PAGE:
EP is a rare, congenital, benign hamartomatous lesion arising from an ectopic notochordal remnant. This tissue is located in the midline of the craniospinal axis, reaching from the dorsum sellae to the sacrococcygeal region (1-4). The notochord is the primitive skeleton of vertebrates that forms the nucleus pulposus of the intervertebral disk at maturity. Ectopic notochordal rests can be seen outside the nucleus pulposus anywhere along the axial skeleton (1, 12). Intracranial EP is typically found intradurally in the pre-pontine cistern, where it is attached to the dorsal wall of clivus via a small pedicle (1, 2, 5). Recognition of the imaging features of EP is helpful in suggesting the diagnosis and differentiating from other retroclival lesions. CT is limited in detecting the EP due to its small size and beam hardening artefacts in the posterior fossa (20). However, the osseous stalk at the dorsal wall of the clivus on thin-section CT images is considered as the morphological hallmark of EP and does not occur in other retroclival lesions (5). MR is the best imaging modality for the radiological detection of EP, and the characteristic appearance of EP in MR is that of a well circumscribed, round, extra-axial mass in the pre-pontine cistern. EP demonstrated high signal intensity on T2-weighted images, low signal intensity on T1-weighted images, and no contrast enhancement.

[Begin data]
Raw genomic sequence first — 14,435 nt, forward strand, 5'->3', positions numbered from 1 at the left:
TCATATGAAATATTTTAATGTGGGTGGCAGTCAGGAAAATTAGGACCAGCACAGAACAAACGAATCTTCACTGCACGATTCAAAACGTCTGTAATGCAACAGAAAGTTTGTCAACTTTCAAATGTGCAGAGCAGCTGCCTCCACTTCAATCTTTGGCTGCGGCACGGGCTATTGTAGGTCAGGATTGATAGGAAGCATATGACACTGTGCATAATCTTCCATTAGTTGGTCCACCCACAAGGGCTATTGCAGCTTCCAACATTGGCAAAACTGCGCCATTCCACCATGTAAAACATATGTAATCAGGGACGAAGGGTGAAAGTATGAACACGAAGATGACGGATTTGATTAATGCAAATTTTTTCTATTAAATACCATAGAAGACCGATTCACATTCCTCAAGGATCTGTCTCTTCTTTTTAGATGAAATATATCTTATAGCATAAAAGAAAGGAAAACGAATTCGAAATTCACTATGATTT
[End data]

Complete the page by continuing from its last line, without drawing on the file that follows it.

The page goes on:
The differential diagnosis of retroclival intradural lesions in the prepontine cistern includes chordoma, dermoid and epidermoid cysts, arachnoid cyst and Ecchordosis physaliphora (1, 13). A diagnosis of chordoma is less likely in our patient as these tumours usually produce symptoms that suggest brainstem involvement or cranial nerve palsies, that show bone destruction, that enhance with contrast material administration (1,13, 14). On MR images, dermoid and epidermoid cysts may have similar signal intensity to that of EP without contrast enhancement (15). However our lesion didn’t suppress on fat suppressed sequences and restricted diffusion on diffusion-weighted images. The key imaging feature in this patient was the osseous stalk arising from the dorsal clivus. The absence of symptoms apart from headaches, midline location along the craniospinal axis, lack of contrast enhancement, hyperintense on both T1 and T2-weighted images with restricted diffusion on diffusion-weighted imaging, with no obvious bone destruction also favoured EP with intratumoral haemorrhage as the most likely diagnosis in this patient (5).
EP is a midline intradural lesion that shows no contrast enhancement, likely because of the paucity of vascular structures (1, 5, 17). In contrast, chordomas usually are seen in the extraosseous intradural portion of the clivus, causing local bone destruction (13, 16 radio). A purely intradural chordoma is rare and requires differentiation from EP (1, 13, 16-radio). Both the typical extradural chordoma and rare intradural chordoma show contrast enhancement, which is key feature in differentiating them from EP (1, 5, 13, 14, 16, 18, 19).
In conclusion, EP is a congenital malformation that needs to be considered in the differential diagnosis of retroclival lesions. In rare cases, it may be haemorrhagic or may be symptomatic due to tumor compression of the brain stem. When a retroclival mass is established on MRI, it should be differentiated from other retroclival lesions by using imaging features, especially an osseous stalk, as this is relevant in the patient prognosis and planning of therapy.